School Climate Change Strikes: human rights lawyers call on politicians to respect children’s right to a healthy environment
Leading human rights lawyers have spoken out in support of students’ right to attend today’s climate change strikes and to demand Australia take meaningful action to secure the right to a clean, healthy and sustainable environment.
Australian Lawyers for Human Rights (ALHR) President Kerry Weste said, “ALHR stands with children and young people around Australia today as they exercise their internationally-recognised human rights to peaceful assembly, freedom of speech and to be heard.”
“We join them in calling out Australia’s failure to commit to stronger 2030 emissions reduction targets and to plan for the rapid phase out of coal. The ability to meet the Paris Agreement’s ambition to limit global warming to 1.5 degrees requires a 45 per cent reduction in global emissions by 2030 and carbon neutrality by mid-century. Australia is failing on both of these counts and this failure comes with significant costs to the fundamental human rights of all Australians, but most significantly children and future generations.”
Ms Weste continued, “Almost all of the international human rights treaty obligations that Australia has agreed to uphold depend on a healthy environment, especially important Convention on the Rights of the Child (CRC) rights to life, survival, development and health. In November 2021 the United Nations Human Rights Council recognised a stand-alone human right to a clean, healthy and sustainable environment and appointed a Special Rapporteur on the Human Rights Impacts of Climate Change. Just this week, UN Chief António Guterres publicly called out Australia’s poor climate change efforts. Australian children deserve policies that lead global efforts to address the climate crisis and deliver mitigation and adaptation in order to secure their human rights.”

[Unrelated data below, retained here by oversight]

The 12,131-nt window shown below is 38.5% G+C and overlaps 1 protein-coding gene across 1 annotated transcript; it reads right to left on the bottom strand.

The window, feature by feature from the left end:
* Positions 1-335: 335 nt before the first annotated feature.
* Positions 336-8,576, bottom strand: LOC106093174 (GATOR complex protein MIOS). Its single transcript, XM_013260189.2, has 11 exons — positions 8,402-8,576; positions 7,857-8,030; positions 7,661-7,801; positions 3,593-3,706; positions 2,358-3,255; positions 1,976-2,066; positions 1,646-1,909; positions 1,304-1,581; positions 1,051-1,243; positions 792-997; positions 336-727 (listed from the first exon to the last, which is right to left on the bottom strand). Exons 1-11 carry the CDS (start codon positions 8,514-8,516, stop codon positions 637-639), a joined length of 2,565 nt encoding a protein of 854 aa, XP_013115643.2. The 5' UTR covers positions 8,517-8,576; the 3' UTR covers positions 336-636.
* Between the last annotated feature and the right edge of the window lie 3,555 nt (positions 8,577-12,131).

“The CRC explicitly establishes that all children have a right to be heard in all matters affecting them, as well as rights to freedom of expression, freedom of thought, freedom of association and peaceful assembly. Indeed, respect for the views of children is one of the four core principles of the CRC and the United Nations Committee on the Rights of the Child has emphasised a presumption in favour of children enjoying protest rights on an equal basis with adults.”
“There can be no doubt that climate change is a real and immediate threat to the human rights of all Australians. Today, children will be letting Governments know how they feel about an issue that will deeply affect their lives and those of the families they will grow up to have. All sides of politics should listen and act.”
Contact: Matt Mitchell, ALHR media manager 0431 980 365.